5 Low-Tech Tips for YouTube Creators (2020 Edition)

30 July 2020 | 2 Comments

A few of the creators I’ve been chatting with lately as they look to improve and expand their content are Jazz and Judge of The Lobby of Hobbies. If you’re not a YouTube creator and want to skip the rest of this post, I would still highly suggest checking out and subscribing to their channel–their enthusiasm for games and other hobbies is a lot of fun to watch.

While there isn’t some magical formula for getting people to follow your content, there are a few low-tech things you can do to increase the chances that your audience will expand. Most of them are focused on the presentation of the content itself. Why low-tech? You’re welcome to go a high-tech route (i.e., using video-editing software like Adobe Premiere, and the results can be great, but you’ll spend significantly longer on each video).

1. Audio and Volume Levels: Even though YouTube focuses on videos, I think it’s a great platform for podcasts or discussions that don’t require visuals, mostly because of the ability to speed up the playback. Because of that, I think your mic quality is even more important than video quality. I like my Blue Yeti mic. Both Jazz and Judge have good audio, but the one thing I noticed was that Jazz’s volume was set at a slightly lower level than Judge’s. You don’t want the listener to adjust their volume every time a different person talks, so that’s something they adjusted.

2. Use a specific title: I think it helps people find and decide to watch if the title of the podcast tells them the main topic and some sub topics. For example, instead of LOH Podcast S1E6, call it “Skull King plus Mansions of Madness, Top 3 Favorite Game Boards, and Ghost of Tsushima.” Basically, lead off with the topic you focus on the most, then mention a few other topics. Here’s the title of the latest episode of The Lobby of Hobbies:

3. Keep the intro short: This has two meanings. The first is what you say at the beginning of the video before you launch into the core content. I got this feedback early on from viewers about my top 10 videos. I was spending too long introducing the videos, defining mechanisms, and talking about what I liked/disliked instead of just launching into the top 10 list and providing that content along the way with the games as examples. The second meaning is if you have an actual intro clip at the beginning of the video, like the one Jeff Payne made for Stonemaier. A 10-second animation may not seem long, but in YouTube time, that’s 3.5 years. Our intro clip (see it here) lasts 2 seconds.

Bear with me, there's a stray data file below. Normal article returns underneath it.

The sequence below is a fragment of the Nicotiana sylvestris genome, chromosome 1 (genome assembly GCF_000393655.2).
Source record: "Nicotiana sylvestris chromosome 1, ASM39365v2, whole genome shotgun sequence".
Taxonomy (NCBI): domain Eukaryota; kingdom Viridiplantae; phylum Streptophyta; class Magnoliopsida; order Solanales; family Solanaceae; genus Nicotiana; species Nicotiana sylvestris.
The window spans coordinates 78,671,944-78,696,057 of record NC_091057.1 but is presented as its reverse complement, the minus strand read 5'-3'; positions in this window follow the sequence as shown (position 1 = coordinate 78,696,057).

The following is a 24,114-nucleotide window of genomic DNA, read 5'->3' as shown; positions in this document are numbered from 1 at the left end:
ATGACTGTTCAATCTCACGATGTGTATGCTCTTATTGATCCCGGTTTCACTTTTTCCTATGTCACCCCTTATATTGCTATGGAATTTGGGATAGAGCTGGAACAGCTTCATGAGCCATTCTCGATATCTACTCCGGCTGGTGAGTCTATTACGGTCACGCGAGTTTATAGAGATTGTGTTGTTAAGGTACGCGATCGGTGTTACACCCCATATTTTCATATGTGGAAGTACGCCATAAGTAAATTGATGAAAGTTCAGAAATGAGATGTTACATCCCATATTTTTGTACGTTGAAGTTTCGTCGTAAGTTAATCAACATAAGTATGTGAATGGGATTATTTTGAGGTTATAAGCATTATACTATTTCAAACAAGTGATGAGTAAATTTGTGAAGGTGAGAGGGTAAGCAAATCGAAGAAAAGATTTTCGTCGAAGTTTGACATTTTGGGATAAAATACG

4. Add timestamps: Long-form videos benefit greatly from timestamps to help people jump to the topics they’re interested in. Expand the description of this YouTube video to see how The Dukes of Dice do it. There’s also a way now to note the timestamps in the description so that the actual progress bar of the video breaks down the various topics. See an example of that here on the Before You Play channel (image below). Basically, use the format “??:?? – topic” (e.g., 10:34 – Special Guest), and YouTube will automatically update the progress bar with that information.

5. Social media and quotes: Whenever you discuss any company or designer’s game in detail, tag them in a tweet, FB post, and/or BGG post. Give them a reason to share it. Another level of this is to share a quote from the video that the company or designer can repeat in their media. We’ve done this on the Pendulum media page for any reviewer who provided a quote for us.

Those are my tips for now! If you have any other low-tech tips for YouTube creators, please share them in the comments below. Also, here’s the latest video from The Lobby of Hobbies, in which Jazz and Judge implement some of my input:

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2 Comments on “5 Low-Tech Tips for YouTube Creators (2020 Edition)

  1. I hadn’t realized that timestamps trick! I’ve been using timestamps on my videos but formatting them wrong for that shortcut. I’ll have to go back and fix them.

    Here are a couple of completely free upgrades I’ve discovered over my past five months of making youtube content:
    1. If you want to do video editing, Blackmagic Resolve is comparable to Adobe Premiere and entirely free as long as you’re working in under 8K, and I hope you’re working in under 8K, since you’re not going to get any benefits of 8K on a youtube channel. It’s a lot more powerful of a tool than you’ll need, but it’s also very functional and I didn’t find it too hard to learn the basics having had just small amount of previous video editing experience.

    2. If you’re recording directly from your computer, you can use a combination of a free software called Virtual A-B cables and another free software called Light Host to do EQ and background noise suppression directly on your computer. Not only has this made my audio sound better for videos, but I sound a million times better for conference calls (and online RPGs) as well!

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